Sefer Yetzirah in History, Practice, and Experience

[Another page fed back into the blog. Like the previous page to post, this one also has relevance to the upcoming series.]

I haven’t spent much time talking about what I imagine the lifeworld of these ritual practices to have been, what sort of events and intentions animated their organization as well as their dispersal and divergence. I want to correct that a little, starting with the Sefer Yetzirah (SY). This is speculative, driven by imagination and informed by historical and spiritual study. The image of the past derived from it serves a spiritual purpose, though, as something with which I can dialogue as I develop a framework of meaning that supports my work.

I want to start with some broad historical context and then proceed to the speculation.

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Magical History

Very early on in her book on medieval Kabbalism, Marla Segol raises her concerns regarding ‘popular Kabbalism’ in a footnote (the first, in fact). She addresses two prominent and popular figures in specific, the Bergs who run the Kabbalah Centre and Aryeh Kaplan. Her concerns are the concerns of a historian, but they raise an important question for spiritual-magical practitioners who are trying to remain historically informed.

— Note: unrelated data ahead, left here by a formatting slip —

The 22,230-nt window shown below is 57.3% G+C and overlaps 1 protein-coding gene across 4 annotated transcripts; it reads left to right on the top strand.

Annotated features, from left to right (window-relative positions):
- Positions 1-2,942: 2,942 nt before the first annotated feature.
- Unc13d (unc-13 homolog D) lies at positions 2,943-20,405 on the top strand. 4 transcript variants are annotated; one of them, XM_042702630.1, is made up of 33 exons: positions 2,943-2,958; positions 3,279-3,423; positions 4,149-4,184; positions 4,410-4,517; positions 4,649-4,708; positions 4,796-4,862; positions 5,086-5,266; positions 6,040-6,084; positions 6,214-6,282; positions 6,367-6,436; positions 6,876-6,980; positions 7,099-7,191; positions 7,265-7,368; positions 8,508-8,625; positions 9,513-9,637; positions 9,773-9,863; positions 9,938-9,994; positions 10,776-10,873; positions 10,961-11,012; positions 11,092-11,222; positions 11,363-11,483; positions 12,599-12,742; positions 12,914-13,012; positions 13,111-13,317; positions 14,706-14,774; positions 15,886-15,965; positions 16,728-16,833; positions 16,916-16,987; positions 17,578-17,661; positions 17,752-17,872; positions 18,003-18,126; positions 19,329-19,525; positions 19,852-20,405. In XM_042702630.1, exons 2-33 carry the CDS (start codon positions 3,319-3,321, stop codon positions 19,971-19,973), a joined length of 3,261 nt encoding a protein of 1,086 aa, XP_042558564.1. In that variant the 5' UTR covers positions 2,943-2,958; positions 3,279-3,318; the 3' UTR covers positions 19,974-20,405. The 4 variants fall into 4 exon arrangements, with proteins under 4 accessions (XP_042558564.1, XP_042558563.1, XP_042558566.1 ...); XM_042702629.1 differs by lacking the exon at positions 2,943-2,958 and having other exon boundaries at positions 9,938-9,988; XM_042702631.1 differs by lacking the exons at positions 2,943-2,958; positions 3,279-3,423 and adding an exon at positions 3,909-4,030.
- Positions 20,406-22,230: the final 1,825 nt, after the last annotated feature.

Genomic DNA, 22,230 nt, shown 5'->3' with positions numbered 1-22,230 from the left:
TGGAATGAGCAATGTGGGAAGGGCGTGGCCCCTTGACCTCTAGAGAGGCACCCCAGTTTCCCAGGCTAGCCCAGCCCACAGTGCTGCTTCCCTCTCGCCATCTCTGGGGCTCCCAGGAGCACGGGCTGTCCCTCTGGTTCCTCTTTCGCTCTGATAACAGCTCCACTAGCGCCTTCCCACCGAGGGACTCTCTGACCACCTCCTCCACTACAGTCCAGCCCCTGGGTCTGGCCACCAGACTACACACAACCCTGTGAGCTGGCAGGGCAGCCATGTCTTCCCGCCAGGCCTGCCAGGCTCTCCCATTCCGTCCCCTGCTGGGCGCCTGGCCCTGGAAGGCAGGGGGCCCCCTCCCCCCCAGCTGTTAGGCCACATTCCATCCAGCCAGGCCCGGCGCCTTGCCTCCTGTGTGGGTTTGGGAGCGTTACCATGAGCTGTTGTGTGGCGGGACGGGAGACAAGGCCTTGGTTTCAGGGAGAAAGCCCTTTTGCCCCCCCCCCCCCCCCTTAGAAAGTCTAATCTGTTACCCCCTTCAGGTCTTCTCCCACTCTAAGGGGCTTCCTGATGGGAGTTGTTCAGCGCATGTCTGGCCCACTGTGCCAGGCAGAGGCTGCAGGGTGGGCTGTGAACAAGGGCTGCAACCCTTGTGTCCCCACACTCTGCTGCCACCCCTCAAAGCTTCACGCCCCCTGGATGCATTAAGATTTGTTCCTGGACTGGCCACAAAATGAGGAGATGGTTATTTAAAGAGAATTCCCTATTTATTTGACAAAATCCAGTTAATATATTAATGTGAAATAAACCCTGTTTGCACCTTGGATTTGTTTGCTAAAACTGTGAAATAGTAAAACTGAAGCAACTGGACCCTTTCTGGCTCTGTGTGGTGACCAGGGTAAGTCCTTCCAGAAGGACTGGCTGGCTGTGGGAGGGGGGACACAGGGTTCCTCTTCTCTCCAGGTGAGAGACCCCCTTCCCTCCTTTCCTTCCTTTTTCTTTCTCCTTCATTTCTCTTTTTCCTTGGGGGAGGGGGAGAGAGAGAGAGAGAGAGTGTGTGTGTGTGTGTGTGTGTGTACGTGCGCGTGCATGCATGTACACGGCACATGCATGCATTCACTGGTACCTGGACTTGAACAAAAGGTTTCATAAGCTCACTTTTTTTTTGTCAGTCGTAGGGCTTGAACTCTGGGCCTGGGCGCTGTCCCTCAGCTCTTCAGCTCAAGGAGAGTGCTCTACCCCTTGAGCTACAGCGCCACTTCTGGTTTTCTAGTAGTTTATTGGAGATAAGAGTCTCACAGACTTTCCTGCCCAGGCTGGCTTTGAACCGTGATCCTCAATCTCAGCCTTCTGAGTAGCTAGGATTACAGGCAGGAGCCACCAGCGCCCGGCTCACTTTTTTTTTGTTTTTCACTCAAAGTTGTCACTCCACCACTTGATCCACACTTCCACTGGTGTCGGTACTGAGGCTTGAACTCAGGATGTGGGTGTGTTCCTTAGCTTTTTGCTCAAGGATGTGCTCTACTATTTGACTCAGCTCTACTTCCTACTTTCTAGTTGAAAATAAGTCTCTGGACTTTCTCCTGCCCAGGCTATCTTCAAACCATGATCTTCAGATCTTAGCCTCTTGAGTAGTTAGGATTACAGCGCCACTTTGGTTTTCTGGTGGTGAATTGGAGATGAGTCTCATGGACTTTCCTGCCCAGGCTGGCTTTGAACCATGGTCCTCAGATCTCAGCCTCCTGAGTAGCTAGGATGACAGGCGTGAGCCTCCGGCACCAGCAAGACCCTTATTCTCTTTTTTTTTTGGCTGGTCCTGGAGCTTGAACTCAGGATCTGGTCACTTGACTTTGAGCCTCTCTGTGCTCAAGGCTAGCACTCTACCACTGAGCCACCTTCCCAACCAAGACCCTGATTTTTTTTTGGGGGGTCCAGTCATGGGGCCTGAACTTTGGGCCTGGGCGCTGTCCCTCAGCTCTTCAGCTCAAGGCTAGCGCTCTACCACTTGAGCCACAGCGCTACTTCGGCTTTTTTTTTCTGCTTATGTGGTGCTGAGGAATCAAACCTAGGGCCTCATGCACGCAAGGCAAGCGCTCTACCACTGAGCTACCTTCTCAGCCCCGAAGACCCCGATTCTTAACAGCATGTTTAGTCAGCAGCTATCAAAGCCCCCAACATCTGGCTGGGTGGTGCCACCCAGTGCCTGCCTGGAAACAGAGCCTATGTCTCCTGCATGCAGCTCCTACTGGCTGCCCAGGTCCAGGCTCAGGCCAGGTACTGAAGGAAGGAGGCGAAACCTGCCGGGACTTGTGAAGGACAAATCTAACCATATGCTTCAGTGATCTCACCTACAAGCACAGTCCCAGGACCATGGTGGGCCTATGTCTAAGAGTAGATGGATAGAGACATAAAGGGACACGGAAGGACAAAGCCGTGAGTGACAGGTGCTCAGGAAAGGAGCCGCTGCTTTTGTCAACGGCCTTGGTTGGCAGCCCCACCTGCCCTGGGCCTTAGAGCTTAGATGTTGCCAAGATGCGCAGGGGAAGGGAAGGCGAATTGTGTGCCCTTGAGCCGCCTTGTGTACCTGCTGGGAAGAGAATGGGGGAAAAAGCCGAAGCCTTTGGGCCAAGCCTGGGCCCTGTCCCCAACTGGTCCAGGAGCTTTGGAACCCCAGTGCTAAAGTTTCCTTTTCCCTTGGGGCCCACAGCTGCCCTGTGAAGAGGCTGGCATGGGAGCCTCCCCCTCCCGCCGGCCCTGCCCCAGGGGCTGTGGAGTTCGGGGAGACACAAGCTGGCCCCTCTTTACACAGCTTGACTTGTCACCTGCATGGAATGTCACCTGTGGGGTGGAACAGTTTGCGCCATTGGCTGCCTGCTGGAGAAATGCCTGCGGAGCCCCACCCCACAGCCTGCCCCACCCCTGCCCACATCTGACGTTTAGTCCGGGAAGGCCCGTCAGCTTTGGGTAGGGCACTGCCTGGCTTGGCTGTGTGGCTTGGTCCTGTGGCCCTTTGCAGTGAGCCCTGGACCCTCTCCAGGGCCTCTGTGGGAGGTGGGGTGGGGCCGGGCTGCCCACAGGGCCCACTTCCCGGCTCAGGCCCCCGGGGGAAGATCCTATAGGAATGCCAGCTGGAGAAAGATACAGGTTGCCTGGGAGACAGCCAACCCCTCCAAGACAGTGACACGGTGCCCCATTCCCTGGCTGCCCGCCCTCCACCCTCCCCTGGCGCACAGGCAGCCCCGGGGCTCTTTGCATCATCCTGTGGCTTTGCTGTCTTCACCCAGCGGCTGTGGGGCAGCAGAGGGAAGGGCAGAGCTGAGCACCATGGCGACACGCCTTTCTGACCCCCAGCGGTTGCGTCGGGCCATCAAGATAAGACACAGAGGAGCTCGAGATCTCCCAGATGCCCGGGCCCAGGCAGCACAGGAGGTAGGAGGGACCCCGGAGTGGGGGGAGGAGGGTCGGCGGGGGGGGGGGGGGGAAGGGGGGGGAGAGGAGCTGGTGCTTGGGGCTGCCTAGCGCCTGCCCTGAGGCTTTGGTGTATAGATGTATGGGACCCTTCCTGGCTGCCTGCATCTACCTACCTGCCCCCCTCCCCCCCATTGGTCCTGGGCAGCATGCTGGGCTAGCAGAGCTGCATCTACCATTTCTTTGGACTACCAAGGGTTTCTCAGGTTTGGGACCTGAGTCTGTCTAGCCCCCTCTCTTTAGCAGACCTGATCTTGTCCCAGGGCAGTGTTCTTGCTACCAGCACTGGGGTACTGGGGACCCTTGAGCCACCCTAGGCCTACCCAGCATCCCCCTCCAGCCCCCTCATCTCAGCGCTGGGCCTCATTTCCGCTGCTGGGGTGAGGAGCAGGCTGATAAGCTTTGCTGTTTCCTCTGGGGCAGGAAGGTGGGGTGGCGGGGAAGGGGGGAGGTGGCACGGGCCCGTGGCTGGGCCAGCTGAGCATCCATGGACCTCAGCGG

More pointedly, it raises an important question for this practitioner, whose work has crisscrossed both the work of the Kabbalah Centre and of Aryeh Kaplan (much more the latter than the former, but I won’t deny either influence). I don’t take that influence to amount to an uncritical endorsement of either, but the way in which Segol attempts to exclude both from the outset troubles me.

At what points do historical and magical study converge and at what points do they diverge? How do we make use of historical information to inform our personal and communal practices?

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[NB] Planets, Doubles, and the Doctrine of Signatures

I have discovered there is a rhythm that works fairly well for me as I work my way deeper into the Sefer Yetzirah. I take a set of lines and begin working through them as a structure, contemplating them as they are represented on the diagram with which I focus my work alongside their witnesses. After a lot of that, I find myself drawn toward the letters proper, which is usually when things get more intense. After I have spent some time with the letters, the next structural unit starts to come to the fore, although with each step the previous letters remain present and active.

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Dirt, Klippot, What is Being Worked